Scrabble enthusiasts, this is the deal.
With roughly 500 new terms and their variations added to the game’s official glossary, including words like stan, sitch, convo, zedonk, dox, and fauxhawk, your conversations around the board are about to get more intriguing.
The seventh edition of “The Official Scrabble Players Dictionary,” which comes out this month, adds more than 100,000 terms with two to eight letters.
Thanks to a long-standing collaboration between Hasbro and Merriam-Webster, the book was last updated in 2018.
The list of new terms includes some brand names that have become generic (like dumpster), some abbreviations for joy, like guacamole, and a mouthwatering array of verb tenses, such torrented, torrenting, adulted, adulting, atted, and atting (as in don’t at me, bro).
In an exclusive interview with The Associated Press, Peter Sokolowski, editor at large for Merriam-Webster, said, “We also converted verb into a verb so you can play verbed and verbing.”
Sokolowski had a smile and a word-nerd sparkle in his eye.
According to him, the newcomer with the highest possible score is the fauxhawk, a haircut resembling a mohawk.
Biggen, a verb that means to get larger, is one of the surprising. I need to enlarge that Scrabble dictionary (example
With words like deadname, pageview, fintech, allyship, babymoon, and subtweet, compound words are becoming more prevalent in the book.
The “uns,” such as unfollow, unsub, and unmute, are also valid.
Although they may seem familiar, they have never been associated with Scrabble, at least not regarding the game’s trademarks.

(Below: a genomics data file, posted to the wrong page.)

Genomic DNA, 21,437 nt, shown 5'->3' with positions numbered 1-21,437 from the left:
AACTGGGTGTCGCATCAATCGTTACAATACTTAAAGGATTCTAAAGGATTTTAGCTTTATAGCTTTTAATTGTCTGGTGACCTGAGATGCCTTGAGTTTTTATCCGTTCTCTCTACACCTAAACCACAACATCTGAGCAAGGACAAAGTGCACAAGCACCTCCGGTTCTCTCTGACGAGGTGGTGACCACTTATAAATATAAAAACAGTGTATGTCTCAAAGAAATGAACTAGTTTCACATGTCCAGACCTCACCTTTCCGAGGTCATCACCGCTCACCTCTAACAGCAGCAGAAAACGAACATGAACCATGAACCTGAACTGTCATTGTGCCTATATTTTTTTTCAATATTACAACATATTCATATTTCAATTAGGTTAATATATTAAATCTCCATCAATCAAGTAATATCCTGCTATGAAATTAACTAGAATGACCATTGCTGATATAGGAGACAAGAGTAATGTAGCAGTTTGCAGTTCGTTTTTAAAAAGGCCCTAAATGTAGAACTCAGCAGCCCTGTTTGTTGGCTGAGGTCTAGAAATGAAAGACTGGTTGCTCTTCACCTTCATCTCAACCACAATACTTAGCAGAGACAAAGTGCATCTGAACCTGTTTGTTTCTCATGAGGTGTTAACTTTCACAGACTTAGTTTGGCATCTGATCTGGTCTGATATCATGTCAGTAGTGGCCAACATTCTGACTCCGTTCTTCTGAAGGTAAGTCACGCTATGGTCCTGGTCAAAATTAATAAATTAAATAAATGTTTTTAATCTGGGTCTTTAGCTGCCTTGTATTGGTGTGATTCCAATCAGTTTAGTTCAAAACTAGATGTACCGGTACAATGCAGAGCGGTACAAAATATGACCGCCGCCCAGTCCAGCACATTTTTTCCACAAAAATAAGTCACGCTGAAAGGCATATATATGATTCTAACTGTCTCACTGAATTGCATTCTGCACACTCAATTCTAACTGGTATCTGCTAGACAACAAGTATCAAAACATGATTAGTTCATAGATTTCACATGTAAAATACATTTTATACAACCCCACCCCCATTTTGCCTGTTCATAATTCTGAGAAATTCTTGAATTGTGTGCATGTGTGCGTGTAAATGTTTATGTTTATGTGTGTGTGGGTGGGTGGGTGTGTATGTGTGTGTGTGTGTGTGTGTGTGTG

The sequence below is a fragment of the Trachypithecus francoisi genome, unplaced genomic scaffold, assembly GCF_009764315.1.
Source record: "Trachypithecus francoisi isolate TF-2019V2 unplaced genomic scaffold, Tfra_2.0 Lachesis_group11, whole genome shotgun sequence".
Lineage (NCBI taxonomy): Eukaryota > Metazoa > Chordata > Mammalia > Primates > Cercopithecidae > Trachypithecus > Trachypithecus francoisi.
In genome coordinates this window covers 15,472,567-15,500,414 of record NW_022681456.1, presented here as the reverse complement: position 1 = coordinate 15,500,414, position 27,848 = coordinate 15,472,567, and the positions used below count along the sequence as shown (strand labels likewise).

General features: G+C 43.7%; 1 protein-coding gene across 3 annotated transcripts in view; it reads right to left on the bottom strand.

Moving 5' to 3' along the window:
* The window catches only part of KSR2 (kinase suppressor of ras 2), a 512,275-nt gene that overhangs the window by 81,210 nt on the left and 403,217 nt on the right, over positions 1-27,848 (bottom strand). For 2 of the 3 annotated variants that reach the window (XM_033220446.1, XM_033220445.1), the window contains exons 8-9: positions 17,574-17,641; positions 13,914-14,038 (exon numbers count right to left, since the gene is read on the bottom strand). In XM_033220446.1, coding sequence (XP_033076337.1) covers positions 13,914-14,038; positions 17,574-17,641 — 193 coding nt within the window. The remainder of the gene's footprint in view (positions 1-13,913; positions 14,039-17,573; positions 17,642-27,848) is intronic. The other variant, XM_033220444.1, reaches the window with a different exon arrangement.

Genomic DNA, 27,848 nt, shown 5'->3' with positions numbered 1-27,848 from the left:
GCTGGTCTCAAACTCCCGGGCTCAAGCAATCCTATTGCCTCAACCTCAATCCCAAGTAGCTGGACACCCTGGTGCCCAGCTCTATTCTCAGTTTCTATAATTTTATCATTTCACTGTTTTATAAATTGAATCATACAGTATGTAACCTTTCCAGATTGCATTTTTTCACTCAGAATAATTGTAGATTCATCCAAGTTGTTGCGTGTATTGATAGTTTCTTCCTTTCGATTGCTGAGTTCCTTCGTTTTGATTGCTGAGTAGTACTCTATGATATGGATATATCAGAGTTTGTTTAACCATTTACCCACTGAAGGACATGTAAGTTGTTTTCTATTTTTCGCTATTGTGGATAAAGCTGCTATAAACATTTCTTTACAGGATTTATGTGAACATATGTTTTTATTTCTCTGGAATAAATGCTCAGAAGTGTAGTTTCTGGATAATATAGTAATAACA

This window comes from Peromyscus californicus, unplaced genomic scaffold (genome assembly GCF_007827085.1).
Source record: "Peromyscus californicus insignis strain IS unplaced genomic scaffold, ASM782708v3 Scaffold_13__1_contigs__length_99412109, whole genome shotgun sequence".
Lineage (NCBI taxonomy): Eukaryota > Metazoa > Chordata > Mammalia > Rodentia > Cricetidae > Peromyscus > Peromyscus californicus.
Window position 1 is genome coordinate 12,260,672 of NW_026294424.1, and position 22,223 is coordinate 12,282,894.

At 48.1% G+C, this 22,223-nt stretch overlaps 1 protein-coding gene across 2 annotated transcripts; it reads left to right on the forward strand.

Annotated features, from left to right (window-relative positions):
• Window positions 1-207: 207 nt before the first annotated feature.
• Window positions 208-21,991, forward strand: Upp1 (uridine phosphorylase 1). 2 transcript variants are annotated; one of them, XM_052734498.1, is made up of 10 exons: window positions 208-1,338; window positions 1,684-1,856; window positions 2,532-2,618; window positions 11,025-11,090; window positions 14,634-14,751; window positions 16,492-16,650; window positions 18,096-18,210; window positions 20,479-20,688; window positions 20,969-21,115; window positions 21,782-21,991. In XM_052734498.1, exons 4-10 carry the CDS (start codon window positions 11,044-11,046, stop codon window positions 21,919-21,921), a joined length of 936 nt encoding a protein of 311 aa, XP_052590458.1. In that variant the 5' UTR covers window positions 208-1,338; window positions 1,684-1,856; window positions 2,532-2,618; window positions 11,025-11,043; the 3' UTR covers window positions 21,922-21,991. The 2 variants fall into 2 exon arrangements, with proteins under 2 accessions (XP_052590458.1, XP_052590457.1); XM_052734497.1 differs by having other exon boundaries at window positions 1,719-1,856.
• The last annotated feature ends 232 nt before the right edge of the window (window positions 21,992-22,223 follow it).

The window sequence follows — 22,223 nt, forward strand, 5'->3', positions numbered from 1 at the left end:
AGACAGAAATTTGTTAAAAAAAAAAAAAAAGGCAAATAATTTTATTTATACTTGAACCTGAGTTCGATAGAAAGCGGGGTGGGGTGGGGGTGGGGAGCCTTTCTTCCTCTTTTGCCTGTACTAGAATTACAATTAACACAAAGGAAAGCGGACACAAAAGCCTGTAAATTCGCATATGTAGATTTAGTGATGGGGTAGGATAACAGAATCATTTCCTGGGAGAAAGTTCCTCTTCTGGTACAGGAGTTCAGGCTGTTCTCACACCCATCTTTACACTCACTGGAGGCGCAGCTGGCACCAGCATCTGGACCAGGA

Playing in tournaments is entirely different and involves a broader vocabulary of accepted terms.
To add to the Scrabble book, Sokolowski and a group of editors at Merriam-Webster combed through the frequently updated online database at Merriam-Webster.com.
Even though any dictionary the players approve of may be used according to the official rules of the game, many players still utilize the official lexicon when playing Scrabble.
One of the volumes is included in certain luxury Scrabble sets.
Despite their inclusion in some dictionaries, more than 200 racial, ethnic, and other derogatory words have been removed from the Scrabble lexicon in the previous few years.
That has sparked a raging argument among tournament participants.
Cleanup proponents referred to it as long overdue.
Others countered that the words should still be playable as long as there are points to be had, regardless of how awful their definition is.
Although offensive terms were never expressly prohibited under home play rules, the infamous 200 aren’t listed in the Scrabble dictionary, with a few unusual exceptions for words with alternative meanings.